My youngest brother is six, and started Kindergarten this year.
Thankfully, he handled the transition from all-playtime preschool to school-structured kindergarten pretty well. He knows some of the kids in his class from preschool, and, being social, quickly made a lot of friends.
He is also one of the kids in our family who is fascinated by stories (of which there are a majority). Fictional, nonfictional, some of both–he loves listening to–and telling–a good ol’ fashioned story.
This has resulted in multiple discussions about when it is appropriate to tell a story, and the difference between storytelling and lying.
Because he is both social and loves telling stories, he often tells stories to his class. The latest, during lunchtime, was that our family has a baby bulldog. Very cute, quite rambunctious, extremely bulldog-y.
This baby bulldog saga went on for about a month–until some kids came over to his birthday party and saw that there was no baby bulldog.
So, the next Monday at school, the question was “Where’s the baby bulldog?”
My little brother, quick, said, “The animal shelter came and took it away, because my mom is allergic to cats and dogs.”
The only true part of this very long-lasting, involved fantasy is that my mother is, in fact, allergic to cats and dogs.
When it came to light (through a conversation his teacher had with my dad) that my brother had been lying to his entire class for about a month about our fictitious bulldog puppy (that I desperately wish was not fictitious), he got in pretty big trouble.
It sparked a large talk about how telling stories is okay, if it’s acknowledged that what you’re saying isn’t real, and it’s just for fun–but when you tell people a story that isn’t true, and pretend it is, then that’s lying.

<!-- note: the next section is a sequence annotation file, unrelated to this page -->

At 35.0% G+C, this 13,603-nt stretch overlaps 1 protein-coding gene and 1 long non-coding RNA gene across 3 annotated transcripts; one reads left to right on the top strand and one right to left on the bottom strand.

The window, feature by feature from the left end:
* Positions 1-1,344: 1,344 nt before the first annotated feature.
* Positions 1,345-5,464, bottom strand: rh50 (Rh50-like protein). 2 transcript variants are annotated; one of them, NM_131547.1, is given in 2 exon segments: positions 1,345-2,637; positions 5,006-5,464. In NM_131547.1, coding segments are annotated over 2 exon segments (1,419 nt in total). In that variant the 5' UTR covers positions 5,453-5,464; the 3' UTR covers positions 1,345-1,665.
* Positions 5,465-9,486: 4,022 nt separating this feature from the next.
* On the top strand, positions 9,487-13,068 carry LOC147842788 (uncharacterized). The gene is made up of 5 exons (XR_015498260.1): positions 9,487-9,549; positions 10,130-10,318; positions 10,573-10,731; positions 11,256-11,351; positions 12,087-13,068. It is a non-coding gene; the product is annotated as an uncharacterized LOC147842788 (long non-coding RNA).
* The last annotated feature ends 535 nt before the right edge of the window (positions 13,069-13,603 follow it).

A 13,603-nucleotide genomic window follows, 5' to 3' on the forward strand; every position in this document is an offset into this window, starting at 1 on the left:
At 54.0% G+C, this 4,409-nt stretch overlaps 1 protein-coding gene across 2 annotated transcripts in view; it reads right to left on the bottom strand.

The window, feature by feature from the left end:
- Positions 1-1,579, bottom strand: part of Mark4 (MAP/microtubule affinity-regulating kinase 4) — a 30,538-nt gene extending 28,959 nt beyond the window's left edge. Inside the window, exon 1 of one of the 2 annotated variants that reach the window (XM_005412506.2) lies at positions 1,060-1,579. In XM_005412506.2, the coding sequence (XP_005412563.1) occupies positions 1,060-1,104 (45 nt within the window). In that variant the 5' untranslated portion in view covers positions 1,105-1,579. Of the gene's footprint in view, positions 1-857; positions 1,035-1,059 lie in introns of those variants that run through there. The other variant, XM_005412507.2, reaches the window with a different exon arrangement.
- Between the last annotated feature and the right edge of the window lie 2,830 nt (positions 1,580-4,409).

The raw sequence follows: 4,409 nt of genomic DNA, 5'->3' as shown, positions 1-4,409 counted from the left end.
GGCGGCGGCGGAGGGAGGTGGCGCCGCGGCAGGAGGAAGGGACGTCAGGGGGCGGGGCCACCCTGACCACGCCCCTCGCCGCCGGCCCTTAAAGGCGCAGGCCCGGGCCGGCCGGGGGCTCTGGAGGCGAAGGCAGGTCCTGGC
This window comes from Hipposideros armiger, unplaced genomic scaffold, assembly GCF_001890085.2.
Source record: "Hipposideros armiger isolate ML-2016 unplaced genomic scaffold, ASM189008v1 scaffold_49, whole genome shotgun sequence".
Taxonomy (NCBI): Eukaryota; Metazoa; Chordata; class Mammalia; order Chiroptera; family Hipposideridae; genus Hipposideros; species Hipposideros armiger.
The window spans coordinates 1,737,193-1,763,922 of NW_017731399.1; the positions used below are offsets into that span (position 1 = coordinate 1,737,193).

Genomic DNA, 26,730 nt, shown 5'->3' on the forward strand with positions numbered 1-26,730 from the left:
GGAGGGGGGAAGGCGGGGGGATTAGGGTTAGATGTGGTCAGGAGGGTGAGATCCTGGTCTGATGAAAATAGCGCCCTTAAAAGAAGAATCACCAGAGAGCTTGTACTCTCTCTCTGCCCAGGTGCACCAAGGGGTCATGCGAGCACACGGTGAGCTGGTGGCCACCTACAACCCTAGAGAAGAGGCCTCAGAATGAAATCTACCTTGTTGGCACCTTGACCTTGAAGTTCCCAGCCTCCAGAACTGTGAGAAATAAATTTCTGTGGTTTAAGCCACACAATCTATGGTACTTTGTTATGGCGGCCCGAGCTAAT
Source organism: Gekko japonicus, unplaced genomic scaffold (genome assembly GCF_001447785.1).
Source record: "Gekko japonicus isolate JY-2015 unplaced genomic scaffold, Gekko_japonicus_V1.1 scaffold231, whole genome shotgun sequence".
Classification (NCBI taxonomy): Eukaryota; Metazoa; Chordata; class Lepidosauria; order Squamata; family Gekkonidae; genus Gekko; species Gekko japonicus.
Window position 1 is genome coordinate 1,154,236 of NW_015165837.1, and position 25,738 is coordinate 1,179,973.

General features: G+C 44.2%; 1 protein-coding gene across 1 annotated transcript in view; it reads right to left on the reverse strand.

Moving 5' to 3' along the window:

My little brother was not a fan of this discussion.
But it had me thinking. Am I just a pathological liar with a keyboard, or am I something else? What is storytelling? Is it just a long, acknowledged lie?
I came to the conclusion that I am not, in fact, a pathological liar with a keyboard, which was a relieving conclusion.
I think my parents struck a chord with what they said to my brother–people have to know it’s a story for it to be on the right side of the lie/story line.
But I think it goes a little deeper. There’s always truth–about what varies, but there’s always truth–within the stories we tell. Historically, they’ve always related to humanity: from myths that explain how the world works, to dystopian fiction drawing on themes present in current or past governments, all of it contains reality.
Sometimes, reality is a little hard to swallow.
A spoonful of sugar, my friends.
Anyway, that’s that for the day. The other aspect of this post, I guess, is that my little brother is a) either another one of us narratively-inclined folk, or b) a budding psychopath. But that remains to be seen.